Open Access Open Access  Restricted Access Subscription Access

Association of Blood Cholinesterase with Sexual Differences in Metabolic Health Risks among Villagers from Pesticide-Treated Farming Villages


Affiliations
1 Department of Environmental and Occupational Health, Universiti Putra Malaysia, Selangor - 43400, Malaysia
2 Centre for Environment and Climate Change, Indian Institute of Public Administration, New Delhi – 110002, Delhi, India
3 Viet Nam Institute of Meteorology, Hydrology and Climate Change, Ministry of Natural Resources and Environment, Viet Nam
4 Department of Environmental and Occupational Health, National Cheng Kung University, Tainan City – 701, Taiwan, Province of China
 

The physiological differences between men and women have resulted in discrepancies of pesticides' toxicokinetic and toxicodynamic mechanism. It is speculated that women are more prone to exposure to pesticides than men, which increases the risks to their metabolic health. This study aims to establish a link between long-term, low-level exposure to pesticides and its potential adverse metabolic health risks in farming villages by using the parameters of body composition and acetylcholinesterase activity as indicators. The result indicates that the blood cholinesterase levels in males are proportionally lower than in females. The distinction of farmer and non-farmer as an occupation often shows a different degree of metabolic health symptoms unique to the sex. In addition, the sexual differences in the correlation of the level of blood cholinesterase with the body mass index, visceral muscle, body fat and visceral fat among the farming communities in the same farming village are of considerable interest. These findings provide a mechanistic explanation for women's vulnerability to pesticide exposure and indicate potential opportunities for early prevention and surveillance for these working women in the farming community.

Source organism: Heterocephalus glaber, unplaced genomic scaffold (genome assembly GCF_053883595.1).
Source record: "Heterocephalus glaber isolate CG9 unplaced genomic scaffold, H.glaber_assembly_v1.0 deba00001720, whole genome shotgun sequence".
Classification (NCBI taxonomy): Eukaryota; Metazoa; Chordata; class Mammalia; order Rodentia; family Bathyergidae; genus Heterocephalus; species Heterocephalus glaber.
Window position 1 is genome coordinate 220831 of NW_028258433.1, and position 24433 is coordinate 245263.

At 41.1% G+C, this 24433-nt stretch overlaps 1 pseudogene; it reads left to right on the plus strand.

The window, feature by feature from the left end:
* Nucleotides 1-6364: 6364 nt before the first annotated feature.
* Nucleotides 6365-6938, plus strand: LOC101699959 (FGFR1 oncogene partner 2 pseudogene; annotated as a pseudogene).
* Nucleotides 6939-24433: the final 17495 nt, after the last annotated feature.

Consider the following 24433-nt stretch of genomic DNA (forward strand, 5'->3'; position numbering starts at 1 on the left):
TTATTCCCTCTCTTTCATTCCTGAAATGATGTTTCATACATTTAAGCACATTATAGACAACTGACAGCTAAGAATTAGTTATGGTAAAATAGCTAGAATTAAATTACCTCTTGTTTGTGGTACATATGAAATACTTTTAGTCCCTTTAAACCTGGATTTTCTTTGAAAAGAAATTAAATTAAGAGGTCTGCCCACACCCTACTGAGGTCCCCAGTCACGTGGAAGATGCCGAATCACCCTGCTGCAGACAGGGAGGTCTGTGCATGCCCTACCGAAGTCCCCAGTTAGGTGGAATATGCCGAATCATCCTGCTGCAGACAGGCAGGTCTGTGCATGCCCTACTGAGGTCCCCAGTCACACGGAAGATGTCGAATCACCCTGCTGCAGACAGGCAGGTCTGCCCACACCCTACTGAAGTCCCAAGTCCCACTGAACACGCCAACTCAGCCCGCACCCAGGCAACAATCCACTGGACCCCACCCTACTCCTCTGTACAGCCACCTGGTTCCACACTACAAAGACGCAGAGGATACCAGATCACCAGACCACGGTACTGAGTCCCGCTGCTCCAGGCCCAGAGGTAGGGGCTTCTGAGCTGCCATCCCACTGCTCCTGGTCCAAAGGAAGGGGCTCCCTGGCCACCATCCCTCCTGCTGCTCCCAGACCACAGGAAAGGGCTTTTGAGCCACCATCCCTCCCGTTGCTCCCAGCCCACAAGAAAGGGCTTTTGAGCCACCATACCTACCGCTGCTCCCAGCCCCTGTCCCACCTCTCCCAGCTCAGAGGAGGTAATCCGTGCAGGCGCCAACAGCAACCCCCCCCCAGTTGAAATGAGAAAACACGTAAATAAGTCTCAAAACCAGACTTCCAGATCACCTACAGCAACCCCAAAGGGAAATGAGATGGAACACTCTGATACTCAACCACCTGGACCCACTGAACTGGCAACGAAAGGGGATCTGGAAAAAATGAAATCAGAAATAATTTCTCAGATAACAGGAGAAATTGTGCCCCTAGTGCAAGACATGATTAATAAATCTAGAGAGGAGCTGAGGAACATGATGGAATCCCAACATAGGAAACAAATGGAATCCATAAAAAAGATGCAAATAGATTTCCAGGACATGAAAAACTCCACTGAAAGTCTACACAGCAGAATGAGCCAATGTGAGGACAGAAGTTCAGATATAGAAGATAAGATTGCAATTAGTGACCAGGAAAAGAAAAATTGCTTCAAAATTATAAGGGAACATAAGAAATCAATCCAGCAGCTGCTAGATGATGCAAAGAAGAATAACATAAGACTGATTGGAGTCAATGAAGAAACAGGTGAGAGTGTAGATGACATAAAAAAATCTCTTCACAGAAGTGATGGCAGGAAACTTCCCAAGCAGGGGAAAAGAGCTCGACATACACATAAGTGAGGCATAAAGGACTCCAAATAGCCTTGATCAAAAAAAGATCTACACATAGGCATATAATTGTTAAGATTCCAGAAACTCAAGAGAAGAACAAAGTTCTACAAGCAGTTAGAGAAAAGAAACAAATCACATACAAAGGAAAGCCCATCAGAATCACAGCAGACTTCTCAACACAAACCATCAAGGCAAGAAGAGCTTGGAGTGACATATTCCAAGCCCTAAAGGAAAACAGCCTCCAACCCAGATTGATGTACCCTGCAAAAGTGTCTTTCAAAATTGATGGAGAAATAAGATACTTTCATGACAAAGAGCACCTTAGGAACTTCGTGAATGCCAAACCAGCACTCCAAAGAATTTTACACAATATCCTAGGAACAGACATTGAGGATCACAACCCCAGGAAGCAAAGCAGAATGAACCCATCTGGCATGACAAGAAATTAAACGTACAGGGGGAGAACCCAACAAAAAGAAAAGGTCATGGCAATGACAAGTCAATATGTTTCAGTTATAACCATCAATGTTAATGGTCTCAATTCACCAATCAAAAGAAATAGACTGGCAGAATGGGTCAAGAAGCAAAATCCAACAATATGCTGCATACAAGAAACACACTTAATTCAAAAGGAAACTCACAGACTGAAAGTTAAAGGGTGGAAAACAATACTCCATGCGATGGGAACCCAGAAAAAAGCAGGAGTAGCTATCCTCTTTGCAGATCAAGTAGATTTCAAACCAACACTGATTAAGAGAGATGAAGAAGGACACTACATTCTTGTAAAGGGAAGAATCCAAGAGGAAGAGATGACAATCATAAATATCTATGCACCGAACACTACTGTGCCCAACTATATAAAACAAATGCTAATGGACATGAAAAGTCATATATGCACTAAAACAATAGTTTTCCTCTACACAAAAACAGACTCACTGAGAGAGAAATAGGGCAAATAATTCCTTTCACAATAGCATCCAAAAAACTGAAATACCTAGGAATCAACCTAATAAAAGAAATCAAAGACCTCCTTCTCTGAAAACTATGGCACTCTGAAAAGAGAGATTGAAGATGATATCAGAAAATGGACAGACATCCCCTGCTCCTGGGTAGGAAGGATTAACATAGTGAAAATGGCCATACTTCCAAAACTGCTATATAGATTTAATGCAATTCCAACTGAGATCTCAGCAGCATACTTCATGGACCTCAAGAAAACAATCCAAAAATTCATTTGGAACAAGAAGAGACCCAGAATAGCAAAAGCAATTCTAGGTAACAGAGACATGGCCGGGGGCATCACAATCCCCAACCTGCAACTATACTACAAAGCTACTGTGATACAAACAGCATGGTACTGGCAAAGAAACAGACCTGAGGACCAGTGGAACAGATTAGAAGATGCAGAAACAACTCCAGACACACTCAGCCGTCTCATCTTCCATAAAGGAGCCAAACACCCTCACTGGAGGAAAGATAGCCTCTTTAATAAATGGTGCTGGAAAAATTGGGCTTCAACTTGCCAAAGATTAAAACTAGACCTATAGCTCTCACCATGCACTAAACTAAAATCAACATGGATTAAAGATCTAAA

Keywords

Acetylcholinesterase, Body Composition, Blood Pressure, Sex, Metabolic Health Risks.
User
Notifications
Font Size


  • Mispan MR, Haron SH, Ismail BS, Abd Rahman NF, Khalid K, Abdul Rasid MZ. The use of pesticides in agriculture area, cameron highlands. International Journal of Scientific Progress and Research. 2015; 15(1): 19-22.
  • Lim KG. A review of adult obesity research in Malaysia. Medical Journal of Malaysia. 2016; 71(1): 1-19.
  • Azuwani AR, Noor Khairiah K, Cheong YZ, Kok CC, Aw NSL, Nadiah MS, Abdul Rashid K. Body fat percentage distribution of an orang asli group (Aborigines) in cameron highlands, Malaysia.Malaysia Journal of Nutrition. 2013; 19(2): 205-14.
  • Abdul Hamid Z, Harun Z, Lubis SH, Mohamed N, Ishak I, Othman HF, et al. Adoption of the mobile health screening programme for farming communities: A study among pesticide-exposed farmers from North East of Peninsular Malaysia. Malaysian Journal of Health Sciences. 2014. DOI: 10.17576/jskm-2014-1202-09. https://doi.org/10.17576/JSKM-2014-1202-09.
  • Soldin OP, Mattison DR. Sex differences in pharmacokinetics and pharmacodynamics. Clin Pharmacokinet. 2013; 48(3): 143-57. https://doi.org/10.2165/00003088-200948030-00001. PMid:19385708 PMCid:PMC3644551.
  • Ngowi AV, Maeda DN, Partanen TJ. Assessment of the ability of health care providers to treat and prevent adverse health effects of pesticides in agricultural areas of Tanzania. Int. J. Occup. Med .Environ. Health. 2001; 14(4): 349-56.
  • Mnif W, Hassine AIH, et al. Effect of endocrine disruptor pesticides: A review. Int. J. Environ. Res. Public Health.2011; 8(6): 2265-303. https://doi.org/10.3390/ijerph8062265 .PMid:21776230, PMCid:PMC3138025.
  • Qu W, Suri RPS, Bi X, Sheng G, Fu J. Exposure of young mothers and newborns to OrganoChlorine Pesticides (OCPs) in Guangzhou; China. Sci. Total Environ. 2010; 408: 3133-38. https://doi.org/10.1016/j.scitotenv.2010.04.023. PMid:20471063.
  • Michele LM, Emma K, Erin M, Claudia L, Michael R. La F, John WN, Christoph B. Perinatal exposure of mice to the pesticide DDT impairs energy expenditure and metabolism in adult female offspring. PLoS ONE. 2014. DOI: 10.1371/journal.pone.0103337. https://doi.org/10.1371/journal.pone.0103337. PMid:25076055, PMCid:PMC4116186.
  • Lim KG, Cheah WK. A review of metabolic syndrome research in Malaysia. Med. J. Malaysia. 2016; 71(1): 20-28.
  • Botella B, Crespo J, Rivas A, et al. Exposure of women to organochlorine pesticides in Southern Spain. Environmental Research. 2004; 96(1): 34-40. https://doi.org/10.1016/j.envres.2003.10.001. PMid:15261782.
  • Janssen I, Steven BH, Wang ZM, Ross R. Skeletal muscle mass and distribution in 468 men and women aged 18-88 year old.J. Appl. Physiol. 2000; 89(1): 81-88. https://doi.org/10.1152/jappl.2000.89.1.81. PMid:10904038.
  • Eaton DL, et al. Review of the toxicology of chlorpyrifos with an emphasis on human exposure and neurodevelopment. Crit. Rev. Toxicol. 2008; 38 (Suppl 2): 1-125. https://doi.org/10.1080/10408440802272158. PMid:18726789.